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Reading #6

Discussion questions/keywords/summary from/of:

"In the Scheme of Things" by Thomas Fisher
pages 91-102, 115-122

Discussion Questions:

1.) In these chapters, there is an argument presented by Robert Gutman of Princeton University that architectural education should be removed from university affiliation. How could this affect the value of an architect?
2.) Thomas Fisher also presents that architects must learn to create under tight deadlines and speed the creative process. Do you agree or disagree with this? Should architects have more expandable creative time?


Keywords:

1.) "virtual" firm - A virtual firm is an organization that exists across a wide territory without having central office or even a central firm. It can be a strategic alliance or affiliation between several smaller firms or professionals to work together to compete on larger projects, share information, and achieve economic gain without being face to face.
2.) teaching office - The teaching office is an educational idea for architecture in which students would learn history and theory in school and then work under architects and teachers in select offices for credit. This would allow the office not to pay the students and would bring the educators and practitioners into close contact.


Summary:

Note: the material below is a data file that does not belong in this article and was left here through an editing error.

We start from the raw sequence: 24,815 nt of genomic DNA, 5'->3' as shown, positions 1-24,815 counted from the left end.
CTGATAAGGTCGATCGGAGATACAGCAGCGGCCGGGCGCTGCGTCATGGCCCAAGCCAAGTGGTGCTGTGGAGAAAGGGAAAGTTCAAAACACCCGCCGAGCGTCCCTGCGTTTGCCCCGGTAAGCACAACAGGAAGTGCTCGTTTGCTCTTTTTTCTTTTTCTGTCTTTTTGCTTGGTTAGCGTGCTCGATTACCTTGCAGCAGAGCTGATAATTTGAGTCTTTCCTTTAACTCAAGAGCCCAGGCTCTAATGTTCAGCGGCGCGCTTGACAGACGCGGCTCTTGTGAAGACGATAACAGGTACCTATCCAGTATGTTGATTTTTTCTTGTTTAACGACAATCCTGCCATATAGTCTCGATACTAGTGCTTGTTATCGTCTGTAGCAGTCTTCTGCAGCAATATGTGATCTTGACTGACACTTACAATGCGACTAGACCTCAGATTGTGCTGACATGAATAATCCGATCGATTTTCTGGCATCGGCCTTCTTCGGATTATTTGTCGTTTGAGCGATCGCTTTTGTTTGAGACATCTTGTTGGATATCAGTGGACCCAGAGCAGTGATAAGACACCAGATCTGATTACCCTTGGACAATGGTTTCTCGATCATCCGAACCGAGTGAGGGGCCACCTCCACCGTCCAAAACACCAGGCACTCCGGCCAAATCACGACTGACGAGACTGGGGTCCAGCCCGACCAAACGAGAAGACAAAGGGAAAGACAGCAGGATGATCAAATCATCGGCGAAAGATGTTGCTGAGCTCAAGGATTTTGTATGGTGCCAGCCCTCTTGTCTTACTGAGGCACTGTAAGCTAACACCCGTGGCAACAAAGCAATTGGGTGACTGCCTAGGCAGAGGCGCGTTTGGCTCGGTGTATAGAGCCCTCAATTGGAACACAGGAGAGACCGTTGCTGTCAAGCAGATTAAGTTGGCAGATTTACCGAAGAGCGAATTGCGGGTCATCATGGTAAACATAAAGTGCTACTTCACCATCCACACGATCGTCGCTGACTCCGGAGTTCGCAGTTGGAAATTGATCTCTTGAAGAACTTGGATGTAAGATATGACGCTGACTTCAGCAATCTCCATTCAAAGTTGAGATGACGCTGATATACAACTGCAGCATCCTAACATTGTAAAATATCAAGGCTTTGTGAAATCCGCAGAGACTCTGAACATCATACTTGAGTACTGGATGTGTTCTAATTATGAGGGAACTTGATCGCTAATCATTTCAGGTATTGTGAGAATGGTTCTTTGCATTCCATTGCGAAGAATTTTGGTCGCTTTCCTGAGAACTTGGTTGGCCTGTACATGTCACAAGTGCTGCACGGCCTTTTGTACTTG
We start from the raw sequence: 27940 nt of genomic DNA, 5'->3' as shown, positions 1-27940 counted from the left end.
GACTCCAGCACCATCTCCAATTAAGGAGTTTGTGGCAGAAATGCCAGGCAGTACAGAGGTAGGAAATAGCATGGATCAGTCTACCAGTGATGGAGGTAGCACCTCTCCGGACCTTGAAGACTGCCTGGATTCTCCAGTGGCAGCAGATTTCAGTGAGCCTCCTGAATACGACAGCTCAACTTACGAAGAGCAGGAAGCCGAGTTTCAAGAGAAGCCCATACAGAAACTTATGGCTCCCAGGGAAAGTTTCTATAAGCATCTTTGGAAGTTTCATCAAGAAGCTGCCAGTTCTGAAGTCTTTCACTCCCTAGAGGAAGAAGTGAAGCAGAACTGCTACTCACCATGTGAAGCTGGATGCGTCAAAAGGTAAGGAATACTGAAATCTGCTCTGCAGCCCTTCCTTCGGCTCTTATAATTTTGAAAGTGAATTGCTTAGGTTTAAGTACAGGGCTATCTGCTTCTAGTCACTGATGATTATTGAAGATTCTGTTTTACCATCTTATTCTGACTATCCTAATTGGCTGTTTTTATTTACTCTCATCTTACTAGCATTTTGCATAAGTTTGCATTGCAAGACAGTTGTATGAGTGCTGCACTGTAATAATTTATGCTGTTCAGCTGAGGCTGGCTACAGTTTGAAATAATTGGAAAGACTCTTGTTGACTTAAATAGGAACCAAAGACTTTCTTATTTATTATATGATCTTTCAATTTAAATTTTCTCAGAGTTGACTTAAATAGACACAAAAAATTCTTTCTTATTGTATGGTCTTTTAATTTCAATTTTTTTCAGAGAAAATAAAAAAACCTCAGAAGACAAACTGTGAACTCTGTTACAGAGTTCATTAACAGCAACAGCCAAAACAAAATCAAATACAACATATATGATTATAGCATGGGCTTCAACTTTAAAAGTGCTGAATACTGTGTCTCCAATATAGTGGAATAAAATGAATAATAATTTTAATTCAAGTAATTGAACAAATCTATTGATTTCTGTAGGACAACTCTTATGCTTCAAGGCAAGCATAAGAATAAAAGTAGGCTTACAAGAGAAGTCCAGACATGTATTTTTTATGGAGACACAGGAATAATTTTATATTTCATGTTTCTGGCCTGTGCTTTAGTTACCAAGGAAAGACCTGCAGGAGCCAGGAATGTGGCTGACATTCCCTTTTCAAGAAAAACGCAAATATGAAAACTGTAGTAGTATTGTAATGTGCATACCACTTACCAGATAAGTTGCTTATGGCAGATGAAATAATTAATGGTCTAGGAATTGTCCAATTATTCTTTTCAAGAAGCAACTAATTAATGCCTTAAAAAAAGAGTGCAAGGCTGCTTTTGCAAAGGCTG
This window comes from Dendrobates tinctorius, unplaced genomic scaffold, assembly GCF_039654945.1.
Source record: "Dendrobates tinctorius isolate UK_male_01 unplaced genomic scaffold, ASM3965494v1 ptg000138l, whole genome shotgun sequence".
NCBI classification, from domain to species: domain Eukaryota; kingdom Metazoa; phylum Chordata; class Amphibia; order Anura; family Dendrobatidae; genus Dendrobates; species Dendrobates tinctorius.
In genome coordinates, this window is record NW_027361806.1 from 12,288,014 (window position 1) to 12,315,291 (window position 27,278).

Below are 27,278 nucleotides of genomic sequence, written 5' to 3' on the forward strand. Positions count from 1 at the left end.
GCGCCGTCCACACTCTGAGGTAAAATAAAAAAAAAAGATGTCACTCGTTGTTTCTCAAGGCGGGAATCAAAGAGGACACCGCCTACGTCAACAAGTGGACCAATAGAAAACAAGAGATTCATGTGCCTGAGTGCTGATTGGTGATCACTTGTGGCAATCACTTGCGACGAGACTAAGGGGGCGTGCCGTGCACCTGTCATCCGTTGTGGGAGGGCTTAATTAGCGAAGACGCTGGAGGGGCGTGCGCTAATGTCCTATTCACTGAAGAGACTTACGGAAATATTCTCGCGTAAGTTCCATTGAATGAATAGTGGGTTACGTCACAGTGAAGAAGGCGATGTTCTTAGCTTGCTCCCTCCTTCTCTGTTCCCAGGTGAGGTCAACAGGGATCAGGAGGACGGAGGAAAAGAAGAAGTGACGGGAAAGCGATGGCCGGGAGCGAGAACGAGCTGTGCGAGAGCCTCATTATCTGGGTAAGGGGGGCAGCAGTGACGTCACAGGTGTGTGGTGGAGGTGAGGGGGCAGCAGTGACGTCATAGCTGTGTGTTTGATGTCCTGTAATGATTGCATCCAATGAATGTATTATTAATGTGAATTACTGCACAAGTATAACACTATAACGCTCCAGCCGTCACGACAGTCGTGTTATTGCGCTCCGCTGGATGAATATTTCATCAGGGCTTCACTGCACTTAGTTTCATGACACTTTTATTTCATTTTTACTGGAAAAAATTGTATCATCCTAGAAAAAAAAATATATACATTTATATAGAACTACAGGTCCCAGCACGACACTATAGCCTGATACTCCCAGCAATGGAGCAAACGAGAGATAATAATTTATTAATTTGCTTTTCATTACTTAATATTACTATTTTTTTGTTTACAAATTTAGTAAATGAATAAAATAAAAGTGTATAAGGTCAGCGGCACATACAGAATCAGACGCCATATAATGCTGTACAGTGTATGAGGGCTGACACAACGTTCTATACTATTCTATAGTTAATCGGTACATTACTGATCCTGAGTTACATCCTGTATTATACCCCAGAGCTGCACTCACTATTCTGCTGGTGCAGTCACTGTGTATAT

These chapters discuss an unrest towards the education of the architect and his place in the world. According to Fisher, architectural practice has become one of the major design problems of our time. The duties of the architect and even the context around the architect have been demoted, resulting in architects adding less value to a project and "so commanding lower fees and less respect." Thus, there is a push for architects to become involved in all aspects of a building throughout its lifetime so that they can hold clients and gain major commissions. There is also a push for architects to re-establish their boundaries, gain a wide breadth of knowledge (yet still be able to specialize), and to begin offering more services. With this push on the architects, it is also presented that there is a desperate need to change the way that architects are educated. Fisher elaborates on the need for a greater relationship between architectural education and practice. In the stressful and pressured world of commissions and projects in an architectural firm, some balance needs to be reached between allowing students internships and education without risking the legality, competency, and profitability of the firm.